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Monday, March 17, 2003
Yes, UK will go all the way

By Andy Katz
ESPN.com

Keith Bogans
Keith Bogans and Kentucky will return to New Orleans, where they'll cut down the nets that matter most.

Kentucky's decision to keep the nets at the New Orleans Superdome intact Sunday wasn't a publicity stunt.

This team is determined to return in three weeks to cut down the NCAA's nets, not just ones on loan from the SEC for the tournament last weekend.

The Wildcats have become ESPN.com's pick to win the 2003 national title, but not just because of their undefeated run through the SEC. Although 23 straight wins in arguably the toughest conference is as good a reason as any to like the 'Cats.

No, this team is going to win its eighth national championship because it is as selfless and ego free as any team that has laid claim to a national title chase.

Kentucky simply wants to win as one, rather than think for themselves.

"We've got great leaders," Kentucky coach Tubby Smith said. "We've got guys like Chuck Hayes, Marquis Estill, Eric Daniels, Jules Camara and Keith Bogans. They all wanted to be here for the special moments and are carrying us like veteran players should."

The Wildcats were winning games because of their defense. Kentucky locked up opponents with its trapping sets and frenetic pace when it wants to turn up the pressure in the halfcourt set.

"The size and strength and quickness of their players make them so tough," LSU coach John Brady said. "They cover the perimeter so well and Tubby Smith does a great job of preparing that team every night."

Kentucky is holding teams to 64 points a game, a mere 33.1 percent on 3s, an average 41 percent overall. The 'Cats are also outrebounding teams by nearly six boards a game and picking up almost eight steals a game with a nearly a plus-three turnover margin.

The Wildcats' offense might scare teams just as much. They get out on the break as well as most teams with outlet passes that quickly end in baskets at the opposite end. And, as Mississippi State coach Rick Stansbury said, they've got "great rhythm."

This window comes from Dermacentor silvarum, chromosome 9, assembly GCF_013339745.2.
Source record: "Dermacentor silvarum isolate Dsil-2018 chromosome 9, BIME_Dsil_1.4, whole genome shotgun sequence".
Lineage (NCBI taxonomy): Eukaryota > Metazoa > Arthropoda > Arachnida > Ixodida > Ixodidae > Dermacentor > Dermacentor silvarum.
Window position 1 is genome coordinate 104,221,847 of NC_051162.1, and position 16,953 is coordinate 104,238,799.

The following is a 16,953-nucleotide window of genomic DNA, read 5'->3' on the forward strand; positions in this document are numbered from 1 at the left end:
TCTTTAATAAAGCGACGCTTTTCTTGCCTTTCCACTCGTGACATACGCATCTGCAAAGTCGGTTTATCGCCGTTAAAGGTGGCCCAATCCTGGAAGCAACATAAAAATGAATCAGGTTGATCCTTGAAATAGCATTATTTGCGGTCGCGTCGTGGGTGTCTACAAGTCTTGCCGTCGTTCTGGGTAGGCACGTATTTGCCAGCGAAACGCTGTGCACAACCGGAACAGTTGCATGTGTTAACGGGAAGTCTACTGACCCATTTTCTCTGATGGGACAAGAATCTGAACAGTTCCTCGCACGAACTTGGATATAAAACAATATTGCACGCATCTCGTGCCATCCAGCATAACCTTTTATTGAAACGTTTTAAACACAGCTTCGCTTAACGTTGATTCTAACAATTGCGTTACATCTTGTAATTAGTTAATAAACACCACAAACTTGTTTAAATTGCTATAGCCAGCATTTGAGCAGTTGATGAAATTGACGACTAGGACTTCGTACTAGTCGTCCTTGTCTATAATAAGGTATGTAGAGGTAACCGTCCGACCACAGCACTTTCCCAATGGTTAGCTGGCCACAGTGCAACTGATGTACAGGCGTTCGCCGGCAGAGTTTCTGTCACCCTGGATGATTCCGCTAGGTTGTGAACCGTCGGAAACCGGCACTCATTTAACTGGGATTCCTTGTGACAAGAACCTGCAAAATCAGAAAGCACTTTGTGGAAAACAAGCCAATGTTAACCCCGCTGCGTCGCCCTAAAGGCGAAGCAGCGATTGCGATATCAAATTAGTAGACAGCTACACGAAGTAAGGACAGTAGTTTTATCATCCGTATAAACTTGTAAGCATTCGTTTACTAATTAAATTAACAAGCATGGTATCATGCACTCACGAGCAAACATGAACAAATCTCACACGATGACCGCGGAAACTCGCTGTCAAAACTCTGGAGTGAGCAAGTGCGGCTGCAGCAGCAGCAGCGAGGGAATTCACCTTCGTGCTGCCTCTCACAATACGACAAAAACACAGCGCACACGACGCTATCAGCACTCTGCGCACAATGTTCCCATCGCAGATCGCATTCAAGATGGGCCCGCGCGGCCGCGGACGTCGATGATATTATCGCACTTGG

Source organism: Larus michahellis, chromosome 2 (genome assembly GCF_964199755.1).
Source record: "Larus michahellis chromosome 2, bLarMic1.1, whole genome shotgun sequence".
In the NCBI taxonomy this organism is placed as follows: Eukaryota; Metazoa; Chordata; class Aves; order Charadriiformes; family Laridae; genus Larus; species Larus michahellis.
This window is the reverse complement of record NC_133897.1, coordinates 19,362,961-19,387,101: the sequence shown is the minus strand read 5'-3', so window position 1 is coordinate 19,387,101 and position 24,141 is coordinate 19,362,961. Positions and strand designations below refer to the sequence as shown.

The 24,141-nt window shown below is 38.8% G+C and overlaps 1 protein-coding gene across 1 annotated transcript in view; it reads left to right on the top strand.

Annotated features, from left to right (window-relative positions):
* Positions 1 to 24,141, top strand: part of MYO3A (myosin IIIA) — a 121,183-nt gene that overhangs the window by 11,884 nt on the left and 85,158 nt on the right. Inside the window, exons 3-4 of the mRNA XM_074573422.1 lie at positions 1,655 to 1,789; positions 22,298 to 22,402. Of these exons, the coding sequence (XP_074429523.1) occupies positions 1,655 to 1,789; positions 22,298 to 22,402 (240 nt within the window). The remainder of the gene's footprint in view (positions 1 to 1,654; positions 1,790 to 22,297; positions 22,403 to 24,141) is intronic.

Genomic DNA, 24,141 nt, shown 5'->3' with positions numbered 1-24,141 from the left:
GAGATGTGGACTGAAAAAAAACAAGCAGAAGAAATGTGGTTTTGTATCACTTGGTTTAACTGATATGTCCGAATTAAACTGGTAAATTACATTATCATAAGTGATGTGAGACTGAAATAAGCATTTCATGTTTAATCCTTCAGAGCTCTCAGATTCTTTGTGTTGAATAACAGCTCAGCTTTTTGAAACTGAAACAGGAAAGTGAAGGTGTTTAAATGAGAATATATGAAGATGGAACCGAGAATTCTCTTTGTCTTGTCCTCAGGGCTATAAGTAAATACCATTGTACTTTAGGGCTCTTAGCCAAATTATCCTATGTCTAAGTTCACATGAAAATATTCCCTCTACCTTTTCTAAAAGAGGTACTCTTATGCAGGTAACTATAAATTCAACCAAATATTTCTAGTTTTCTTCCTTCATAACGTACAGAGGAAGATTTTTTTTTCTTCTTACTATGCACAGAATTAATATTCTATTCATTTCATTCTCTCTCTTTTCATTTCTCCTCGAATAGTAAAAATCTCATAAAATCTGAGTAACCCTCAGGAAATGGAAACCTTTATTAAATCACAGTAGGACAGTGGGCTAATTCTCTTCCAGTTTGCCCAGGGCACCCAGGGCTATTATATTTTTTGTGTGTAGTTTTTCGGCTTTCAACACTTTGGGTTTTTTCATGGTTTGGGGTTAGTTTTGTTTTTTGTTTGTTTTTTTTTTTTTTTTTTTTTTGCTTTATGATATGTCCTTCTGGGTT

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That means making the extra pass. When Kentucky doesn't, then it's vulnerable to a score at the other end on a transition bucket, if they don't get back quick enough on 'D'. When the Wildcats show patience and share the ball, they usually find someone open for a bucket.

"We've got multiple weapons and are versatile," Smith said. "That's one reason we've been able to keep our spirits so high is that we have competition in practice. They know that they can earn playing time if they compete in practice and that keeps everyone going."

The balance is amazing with Bogans, Fitch and Estill the only double-figure scorers but Daniels, Hayes, Camara and Cliff Hawkins capable of getting double figures. Any issues with Fitch (disgruntled last season) have been erased. Hawkins seems to relish his sixth-man role after being a starter. And high-profile newcomers -- Kelenna Azubuike and Antwain Barbour -- seem just happy to be on the squad and contribute.

"We harp on the passing aspect of our offense," Smith said. "Our guys enjoy one another and because of that they'll make the extra pass. They like each other enough so they're willing to give up the opportunity to score to someone else."

But they're not so deferential that they would miss scoring chances. Kentucky is a quick- strike team that doesn't let opportunity slide.

"It's always been about getting a teammate a better shot," Estill said. "We're all on the same page and we're in a groove."

"As long as we're concerned about the defensive pressure and intensity then we'll score points," Hawkins said. "The attitude coach (Smith) has brought to the team carries over to the players."

Smith and the 'Cats haven't lost since he changed the focus of the team to defense and simplified the trapping system after losing to Louisville Dec. 28. This team didn't need to lose late to learn a lesson. They will run the table, extend streak to 29 straight wins, and cut down the nets a few victories short of Indiana's undefeated season of 32-0 in 1976.

"We didn't need a loss," Estill said. "We didn't need one to figure out what was wrong. We didn't need anything negative. We're winning and everyone is feeling good."

Kentucky came through one of the two toughest conferences (the SEC is right with the Big 12) to get the top seed in the tournament. The Wildcats have the easiest bracket, even with No. 2 Pittsburgh a possible problem in the regional final. Potentially getting past Arizona won't be easy either at the Final Four. But they're tested and ready for such a game. And anyone else they would face in the final wouldn't be as good as Arizona.

So, get ready for Kentucky to cut down another set of nets -- Smith's second such ceremony in five years.

Andy Katz is a senior writer at ESPN.com.



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